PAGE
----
The Rosetta Stone, Ptolemaic Aetos, and Aida
The nineteenth-century Egyptologist François Auguste Mariette wrote the original story
that inspired Giuseppe Verdi's Aida. Mariette's "La fiancée du Nil" (and Antonio
Ghislanzoni's subsequent libretto) employs fictional Egyptian characters whose names
Marette filtered through the Greco-Roman tradition. This paper identifies the name Aetos
found in the fourth [Greek] line of the Rosetta Stone as the heretofore unidentified source
for the name of the opera's titular protagonist.
The passage from Strabo [17.1.31-32] describing an avenue of sphinxes before the
Temple of Memphian Serapis directed Mariette to the necropolis of Memphis, one of the
most important spiritual centers in ancient Egypt, the chief divinity of which was the
powerful creator god Ptah. Mariette soon excavated the Serapeum and its semicircular
shrine featuring statues of Greek poets and philosophers. Serapis, too, was not an
"ancient" Egyptian god but a Ptolemaic, i.e. Greek, synthesis. Mariette located his story
in Memphis, and Act I.ii contains a serene hymn to Ptah. Because the Greeks commonly
associated this Memphian creator god with the Greco-Roman craftsman god
Hephaestus/Vulcan, Mariette located his final scene in the "Temple of Vulcan."
The names of three of the opera's principals are theophoric fictions. The roots of their
names refer to two other important gods, Ra [Radames, Ramfis] and Amun [Amneris],
and these divine roots are capped with typical Hellenized suffixes. The most important
inscription that groups the three gods Ptah, Ra, and Amun and was very familiar to all
Egyptologists of the mid-nineteenth century was the code-breaking Rosetta Stone. Far
from being an abandoned relic in 1870, the Rosetta Stone had been revisited, reexamined,
re-edited, and re-published three times just in the twenty year period preceding the
preparation of Aida. Mariette, whose cousin worked with Champollion, like any
linguistically oriented Egyptologist of his day, was certainly thoroughly familiar with the
text of the Rosetta Stone.
Issued by the priests of Ptah at Memphis under Ptolemy V Epiphanes (the father of
Ptolemy VI Philometor who supervised the construction of the aforementioned shrine of
poets and philosophers), the Rosetta Stone offers its text in hieroglyphic Egyptian,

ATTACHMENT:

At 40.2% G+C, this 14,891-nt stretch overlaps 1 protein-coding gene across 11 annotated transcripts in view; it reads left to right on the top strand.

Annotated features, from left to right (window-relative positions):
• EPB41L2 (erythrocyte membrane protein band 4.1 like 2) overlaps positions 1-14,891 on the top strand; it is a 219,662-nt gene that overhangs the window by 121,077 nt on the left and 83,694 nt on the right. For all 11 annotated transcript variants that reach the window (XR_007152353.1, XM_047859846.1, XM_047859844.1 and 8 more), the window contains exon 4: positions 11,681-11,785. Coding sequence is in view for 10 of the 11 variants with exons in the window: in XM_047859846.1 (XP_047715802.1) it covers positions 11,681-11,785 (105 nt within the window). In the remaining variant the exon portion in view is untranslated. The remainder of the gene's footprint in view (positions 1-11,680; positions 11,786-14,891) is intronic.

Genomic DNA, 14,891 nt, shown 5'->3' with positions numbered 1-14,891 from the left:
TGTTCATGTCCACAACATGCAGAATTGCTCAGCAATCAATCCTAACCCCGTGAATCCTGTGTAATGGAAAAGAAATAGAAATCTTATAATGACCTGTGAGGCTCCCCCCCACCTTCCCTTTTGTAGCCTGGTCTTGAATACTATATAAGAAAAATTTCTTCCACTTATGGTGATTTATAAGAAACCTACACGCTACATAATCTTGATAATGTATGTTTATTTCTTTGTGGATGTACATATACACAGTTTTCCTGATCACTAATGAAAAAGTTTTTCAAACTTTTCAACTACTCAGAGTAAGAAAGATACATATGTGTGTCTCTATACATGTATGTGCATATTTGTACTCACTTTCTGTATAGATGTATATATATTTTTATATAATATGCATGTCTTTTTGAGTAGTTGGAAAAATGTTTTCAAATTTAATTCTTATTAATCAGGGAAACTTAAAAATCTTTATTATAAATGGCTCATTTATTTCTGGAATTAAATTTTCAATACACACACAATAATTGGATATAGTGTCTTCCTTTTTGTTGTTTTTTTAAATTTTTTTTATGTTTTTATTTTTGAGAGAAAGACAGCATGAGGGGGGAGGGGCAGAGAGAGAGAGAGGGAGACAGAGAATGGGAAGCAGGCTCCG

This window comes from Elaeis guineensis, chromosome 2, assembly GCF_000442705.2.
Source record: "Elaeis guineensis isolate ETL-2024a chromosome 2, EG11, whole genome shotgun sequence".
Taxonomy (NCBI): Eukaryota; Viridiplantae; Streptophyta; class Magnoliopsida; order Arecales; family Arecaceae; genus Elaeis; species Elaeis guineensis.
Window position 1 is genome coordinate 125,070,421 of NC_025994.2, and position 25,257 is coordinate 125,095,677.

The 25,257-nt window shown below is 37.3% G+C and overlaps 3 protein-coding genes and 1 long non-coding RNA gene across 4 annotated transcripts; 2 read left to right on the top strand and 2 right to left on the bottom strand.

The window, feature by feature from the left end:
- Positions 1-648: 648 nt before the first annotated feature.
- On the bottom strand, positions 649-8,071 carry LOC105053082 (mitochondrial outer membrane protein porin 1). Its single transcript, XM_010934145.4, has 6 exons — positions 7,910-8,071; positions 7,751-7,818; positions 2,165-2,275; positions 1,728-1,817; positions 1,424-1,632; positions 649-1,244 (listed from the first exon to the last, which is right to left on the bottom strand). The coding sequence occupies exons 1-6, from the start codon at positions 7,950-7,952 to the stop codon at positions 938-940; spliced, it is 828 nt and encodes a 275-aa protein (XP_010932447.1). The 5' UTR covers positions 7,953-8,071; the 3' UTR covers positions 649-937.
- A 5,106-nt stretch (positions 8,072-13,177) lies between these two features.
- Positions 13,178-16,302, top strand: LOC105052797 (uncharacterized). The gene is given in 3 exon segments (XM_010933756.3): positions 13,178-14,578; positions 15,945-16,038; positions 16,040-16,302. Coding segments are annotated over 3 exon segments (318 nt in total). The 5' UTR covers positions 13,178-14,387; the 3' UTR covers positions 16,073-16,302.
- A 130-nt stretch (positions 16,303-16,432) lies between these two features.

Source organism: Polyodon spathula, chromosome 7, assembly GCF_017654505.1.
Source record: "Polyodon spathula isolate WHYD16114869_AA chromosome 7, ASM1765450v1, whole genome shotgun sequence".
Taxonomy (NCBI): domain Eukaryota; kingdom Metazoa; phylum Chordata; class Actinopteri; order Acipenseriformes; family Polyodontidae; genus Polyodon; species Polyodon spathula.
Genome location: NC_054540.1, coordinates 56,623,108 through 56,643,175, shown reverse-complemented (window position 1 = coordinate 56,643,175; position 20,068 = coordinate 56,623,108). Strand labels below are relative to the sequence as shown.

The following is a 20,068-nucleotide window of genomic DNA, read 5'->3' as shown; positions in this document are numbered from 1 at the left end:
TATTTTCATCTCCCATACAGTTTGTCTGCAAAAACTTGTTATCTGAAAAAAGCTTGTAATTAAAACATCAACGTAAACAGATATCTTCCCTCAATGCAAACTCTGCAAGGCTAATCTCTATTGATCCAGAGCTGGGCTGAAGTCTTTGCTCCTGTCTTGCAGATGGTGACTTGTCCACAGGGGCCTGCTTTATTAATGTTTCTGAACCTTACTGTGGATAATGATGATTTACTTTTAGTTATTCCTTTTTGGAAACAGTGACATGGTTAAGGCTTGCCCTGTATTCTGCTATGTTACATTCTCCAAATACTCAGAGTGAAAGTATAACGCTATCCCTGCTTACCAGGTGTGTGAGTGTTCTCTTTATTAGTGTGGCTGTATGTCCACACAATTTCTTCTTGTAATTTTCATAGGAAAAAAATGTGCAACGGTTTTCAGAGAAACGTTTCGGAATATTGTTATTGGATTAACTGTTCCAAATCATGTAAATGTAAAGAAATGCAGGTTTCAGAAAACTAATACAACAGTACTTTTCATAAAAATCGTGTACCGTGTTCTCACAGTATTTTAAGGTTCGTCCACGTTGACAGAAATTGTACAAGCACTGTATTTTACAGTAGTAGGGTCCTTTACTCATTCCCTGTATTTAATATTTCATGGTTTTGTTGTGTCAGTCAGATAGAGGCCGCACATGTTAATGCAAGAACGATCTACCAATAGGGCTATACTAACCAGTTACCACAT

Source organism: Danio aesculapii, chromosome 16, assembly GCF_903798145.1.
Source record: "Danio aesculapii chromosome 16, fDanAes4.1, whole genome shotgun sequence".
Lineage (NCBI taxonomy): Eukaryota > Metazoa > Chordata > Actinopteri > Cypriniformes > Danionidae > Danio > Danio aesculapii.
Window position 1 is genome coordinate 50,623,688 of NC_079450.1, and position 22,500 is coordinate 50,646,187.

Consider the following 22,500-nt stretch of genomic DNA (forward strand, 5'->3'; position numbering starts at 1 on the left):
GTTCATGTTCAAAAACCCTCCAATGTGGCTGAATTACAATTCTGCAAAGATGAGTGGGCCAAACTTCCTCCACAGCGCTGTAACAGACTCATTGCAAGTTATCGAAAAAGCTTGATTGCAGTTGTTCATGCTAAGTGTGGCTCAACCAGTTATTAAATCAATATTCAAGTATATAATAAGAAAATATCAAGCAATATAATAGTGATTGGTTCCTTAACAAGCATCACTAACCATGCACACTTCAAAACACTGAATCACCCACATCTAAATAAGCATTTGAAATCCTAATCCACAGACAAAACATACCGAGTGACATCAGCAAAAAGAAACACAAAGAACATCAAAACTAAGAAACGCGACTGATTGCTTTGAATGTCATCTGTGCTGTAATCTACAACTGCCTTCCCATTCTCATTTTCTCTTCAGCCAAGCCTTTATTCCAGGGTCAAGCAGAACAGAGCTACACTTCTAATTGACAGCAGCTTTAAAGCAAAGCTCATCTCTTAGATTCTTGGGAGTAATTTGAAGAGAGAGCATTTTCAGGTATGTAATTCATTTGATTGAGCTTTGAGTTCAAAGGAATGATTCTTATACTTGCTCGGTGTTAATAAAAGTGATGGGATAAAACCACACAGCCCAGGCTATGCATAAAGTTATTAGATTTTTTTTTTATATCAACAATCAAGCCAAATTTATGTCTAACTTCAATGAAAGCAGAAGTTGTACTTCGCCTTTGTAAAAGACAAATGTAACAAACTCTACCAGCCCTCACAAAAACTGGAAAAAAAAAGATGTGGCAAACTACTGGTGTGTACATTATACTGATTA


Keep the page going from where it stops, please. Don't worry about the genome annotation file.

Demotic, and Greek. The text of the third and fourth lines of Greek consists of an
introductory praise of Ptah, Ra, and Amun, who play such important spiritual roles in the
opera, although in Greek they are referred to as their Hellenic counterparts Hephaestus,
Helios, and Zeus:
3 ...ON O HFAISTOS EDOKIMASEN VI O HLIOS EDVKEN THN NIKHN,
EIKONOS ZVSHS TOU DIOS, UIOU TOU HLIOU, PTOLEMAIOU
4 AIVNOBIOU, HGAPEMENOU UPO TOU FYA, ETOUS ENATOU EF IEREVS
AETOU TOU AETOU...
The topmost hieroglyphic rendering of this portion of the text is broken off, but the
Demotic rendering in the middle of the stele is intact, and it uses the equivalent names
Ptah, Ra, and Amun. The rest of the fourth Greek line praises King Ptolemy IV by listing
the three previous Ptolemaic kings after Alexander the Great, but before it mentions even
Alexander's name it lists the name of the priest of Ptah [sic], Aetos, and his father, also
Aetos. The feminine form of the Greek name Aetus is Aeta, the feminine form of the
Demotic name is Aiata, and these may have been Mariette's inspiration for the name
Mariette discusses the name only in his letter to Du Locle (April 27, 1870).
Don't be alarmed by the title. Aida is an Egyptian name. Normally it would be Aita. But
that name would be too harsh, and the singers would irresistibly soften it to Aida.
Neither De Locle, nor Verdi, nor anyone other than an Egyptologist would know if Aita
were not an authentic Egyptian name, but a famous Egyptologist trying to please his
Egyptian employer would hardly not use an Egyptian name for his titular protagonist. So
far as I have been able to discover, nothing like the name Aita is attested in any ancient
Egyptian texts, and a contemporary Egyptian Arabic name would hardly qualify. From
Mariette's perspective Aeta/Aiata/Aita was an Egyptian name, albeit derived from a
Ptolemaic, i.e. Greek-Egyptian name, found on the Rosetta Stone.
In Diodorus Siculus' description of Egypt [1.19], a source Mariette consulted for its
passages describing the Serapeum, the name Aetus is equated with the Nile and all of
Egypt, which thereby not only gives Aida an additional imprimatur of authenticity but
also transforms her into a historical symbol for the entire Nile region. The title of
Mariette's original scenario was not "Aida" but "La fiancée du Nil," and the name of the
"King of Egypt" was intentionally left historically unspecified, as were the names of
Radames, Ramfis, and Amneris, rendering the entire tale without historical specificity
and therefore open for a more allegorical interpretation.